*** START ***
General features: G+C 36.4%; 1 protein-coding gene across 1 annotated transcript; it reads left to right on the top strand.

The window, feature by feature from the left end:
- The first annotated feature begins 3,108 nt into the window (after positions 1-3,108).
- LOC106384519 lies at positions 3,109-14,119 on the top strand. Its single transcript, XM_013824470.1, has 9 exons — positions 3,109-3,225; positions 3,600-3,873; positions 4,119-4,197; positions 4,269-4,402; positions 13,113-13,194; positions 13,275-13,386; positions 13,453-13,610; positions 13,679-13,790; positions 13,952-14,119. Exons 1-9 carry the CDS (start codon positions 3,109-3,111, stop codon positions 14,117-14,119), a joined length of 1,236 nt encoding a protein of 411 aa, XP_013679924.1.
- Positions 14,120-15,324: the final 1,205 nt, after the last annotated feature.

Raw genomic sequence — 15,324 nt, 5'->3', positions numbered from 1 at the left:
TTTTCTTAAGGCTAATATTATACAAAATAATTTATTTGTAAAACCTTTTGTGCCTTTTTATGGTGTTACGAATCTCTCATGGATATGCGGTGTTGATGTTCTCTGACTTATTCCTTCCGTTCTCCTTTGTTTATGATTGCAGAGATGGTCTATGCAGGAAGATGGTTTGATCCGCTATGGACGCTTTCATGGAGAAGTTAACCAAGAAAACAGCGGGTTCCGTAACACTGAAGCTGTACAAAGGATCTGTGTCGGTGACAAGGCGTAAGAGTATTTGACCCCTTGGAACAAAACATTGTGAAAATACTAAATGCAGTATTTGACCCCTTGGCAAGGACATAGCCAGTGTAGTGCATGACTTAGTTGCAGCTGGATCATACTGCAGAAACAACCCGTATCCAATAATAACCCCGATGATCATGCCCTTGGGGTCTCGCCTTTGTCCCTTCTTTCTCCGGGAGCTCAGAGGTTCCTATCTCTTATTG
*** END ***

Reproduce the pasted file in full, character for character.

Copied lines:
General features: G+C 36.4%; 1 protein-coding gene across 1 annotated transcript; it reads left to right on the top strand.

The window, feature by feature from the left end:
- The first annotated feature begins 3,108 nt into the window (after positions 1-3,108).
- LOC106384519 lies at positions 3,109-14,119 on the top strand. Its single transcript, XM_013824470.1, has 9 exons — positions 3,109-3,225; positions 3,600-3,873; positions 4,119-4,197; positions 4,269-4,402; positions 13,113-13,194; positions 13,275-13,386; positions 13,453-13,610; positions 13,679-13,790; positions 13,952-14,119. Exons 1-9 carry the CDS (start codon positions 3,109-3,111, stop codon positions 14,117-14,119), a joined length of 1,236 nt encoding a protein of 411 aa, XP_013679924.1.
- Positions 14,120-15,324: the final 1,205 nt, after the last annotated feature.

Raw genomic sequence — 15,324 nt, 5'->3', positions numbered from 1 at the left:
TTTTCTTAAGGCTAATATTATACAAAATAATTTATTTGTAAAACCTTTTGTGCCTTTTTATGGTGTTACGAATCTCTCATGGATATGCGGTGTTGATGTTCTCTGACTTATTCCTTCCGTTCTCCTTTGTTTATGATTGCAGAGATGGTCTATGCAGGAAGATGGTTTGATCCGCTATGGACGCTTTCATGGAGAAGTTAACCAAGAAAACAGCGGGTTCCGTAACACTGAAGCTGTACAAAGGATCTGTGTCGGTGACAAGGCGTAAGAGTATTTGACCCCTTGGAACAAAACATTGTGAAAATACTAAATGCAGTATTTGACCCCTTGGCAAGGACATAGCCAGTGTAGTGCATGACTTAGTTGCAGCTGGATCATACTGCAGAAACAACCCGTATCCAATAATAACCCCGATGATCATGCCCTTGGGGTCTCGCCTTTGTCCCTTCTTTCTCCGGGAGCTCAGAGGTTCCTATCTCTTATTG